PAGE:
The Prevention Institute released a spring 2022 article entitled “The economy we need centers community health & racial justice,” which details a vision for a community health-based economy that is sustainable for people, communities, and the planet. The articles explains that a community health-based economy is one that is designed to produce racial justice; health equity; and health, safety, and wellbeing.
On January 19, the Surgeon General released its report on Community Health and Economic Prosperity. The report provides demonstrations to business leaders on how investing in community health can help improve the health of individuals and the economy. In the afterword, NASDOH co-convener, Governor Michael O. Leavitt, recognizes that NASDOH was established, in part, “to engage the business community to articulate the whole-of-society value proposition for addressing the social determinants of health.”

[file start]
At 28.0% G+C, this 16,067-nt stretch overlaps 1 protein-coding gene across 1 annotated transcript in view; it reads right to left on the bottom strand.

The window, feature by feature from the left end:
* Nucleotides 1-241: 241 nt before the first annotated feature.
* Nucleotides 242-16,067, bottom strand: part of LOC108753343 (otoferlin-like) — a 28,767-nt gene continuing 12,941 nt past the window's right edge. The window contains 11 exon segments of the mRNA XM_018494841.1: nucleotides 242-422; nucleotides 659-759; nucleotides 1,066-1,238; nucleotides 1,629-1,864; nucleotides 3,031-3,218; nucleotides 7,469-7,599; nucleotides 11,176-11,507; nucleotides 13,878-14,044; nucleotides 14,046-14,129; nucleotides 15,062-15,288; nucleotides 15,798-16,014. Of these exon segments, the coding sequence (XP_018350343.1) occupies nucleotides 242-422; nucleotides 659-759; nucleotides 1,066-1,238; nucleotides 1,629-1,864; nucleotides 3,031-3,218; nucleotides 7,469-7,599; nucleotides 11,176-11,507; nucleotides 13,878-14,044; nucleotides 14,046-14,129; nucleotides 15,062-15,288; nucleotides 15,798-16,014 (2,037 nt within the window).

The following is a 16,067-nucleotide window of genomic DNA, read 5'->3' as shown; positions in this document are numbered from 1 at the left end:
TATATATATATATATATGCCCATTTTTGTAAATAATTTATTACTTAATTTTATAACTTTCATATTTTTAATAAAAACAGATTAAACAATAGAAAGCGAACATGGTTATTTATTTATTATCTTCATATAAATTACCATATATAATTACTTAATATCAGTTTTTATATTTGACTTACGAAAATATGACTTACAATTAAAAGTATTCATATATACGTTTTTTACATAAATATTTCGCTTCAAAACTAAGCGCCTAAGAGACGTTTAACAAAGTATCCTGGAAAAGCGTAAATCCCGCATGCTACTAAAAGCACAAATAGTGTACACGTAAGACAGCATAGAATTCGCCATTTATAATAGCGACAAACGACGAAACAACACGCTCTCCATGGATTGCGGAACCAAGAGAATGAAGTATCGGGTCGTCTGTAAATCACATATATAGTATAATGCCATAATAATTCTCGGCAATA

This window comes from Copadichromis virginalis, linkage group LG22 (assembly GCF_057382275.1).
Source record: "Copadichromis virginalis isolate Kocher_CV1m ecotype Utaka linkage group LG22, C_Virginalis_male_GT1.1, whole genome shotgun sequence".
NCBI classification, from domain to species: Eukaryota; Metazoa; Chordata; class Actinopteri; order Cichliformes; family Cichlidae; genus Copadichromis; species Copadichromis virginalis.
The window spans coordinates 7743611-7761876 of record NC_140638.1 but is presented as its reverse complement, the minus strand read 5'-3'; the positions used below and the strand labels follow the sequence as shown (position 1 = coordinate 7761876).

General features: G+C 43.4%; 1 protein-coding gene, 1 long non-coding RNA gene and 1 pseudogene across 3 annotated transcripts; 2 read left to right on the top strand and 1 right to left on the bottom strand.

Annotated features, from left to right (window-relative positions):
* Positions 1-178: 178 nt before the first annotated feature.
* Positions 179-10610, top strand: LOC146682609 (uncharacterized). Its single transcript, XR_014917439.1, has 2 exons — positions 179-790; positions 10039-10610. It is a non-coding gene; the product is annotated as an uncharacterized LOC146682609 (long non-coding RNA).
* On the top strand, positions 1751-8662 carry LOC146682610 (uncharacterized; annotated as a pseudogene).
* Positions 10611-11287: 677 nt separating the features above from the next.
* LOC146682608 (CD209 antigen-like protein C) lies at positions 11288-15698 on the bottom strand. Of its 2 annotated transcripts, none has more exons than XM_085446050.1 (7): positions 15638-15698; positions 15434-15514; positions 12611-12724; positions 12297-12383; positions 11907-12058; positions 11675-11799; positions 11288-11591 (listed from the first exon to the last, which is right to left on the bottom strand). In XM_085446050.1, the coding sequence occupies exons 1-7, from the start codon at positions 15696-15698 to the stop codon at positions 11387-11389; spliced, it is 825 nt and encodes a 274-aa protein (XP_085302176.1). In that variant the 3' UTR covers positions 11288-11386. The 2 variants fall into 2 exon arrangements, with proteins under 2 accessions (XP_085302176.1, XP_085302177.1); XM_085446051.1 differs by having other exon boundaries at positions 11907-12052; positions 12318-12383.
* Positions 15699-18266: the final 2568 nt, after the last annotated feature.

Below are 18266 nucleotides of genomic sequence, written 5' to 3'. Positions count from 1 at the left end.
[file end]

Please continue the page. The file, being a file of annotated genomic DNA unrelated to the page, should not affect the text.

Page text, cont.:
The de Beaumont Foundation launched a new webpage and report focused on the alignment of business and public health. The report was developed in partnerships with Johns Hopkins University and includes 7 recommendations made based on interviews with over 40 businesses and public health leaders who are addressing COVID-19 and want to strengthen health infrastructure.
The National Partnership for Women & Families released a series of new tools, titled Choosing Health Equity: Understanding Decision Points in Policy / Practice / Research. The resources and tools are designed to help health care stakeholders examine the ways in which structural racism manifests in health care research, policy and/or practice. They include questions and actions to consider when dismantling structural racism and building a more inclusive and equitable evidence base.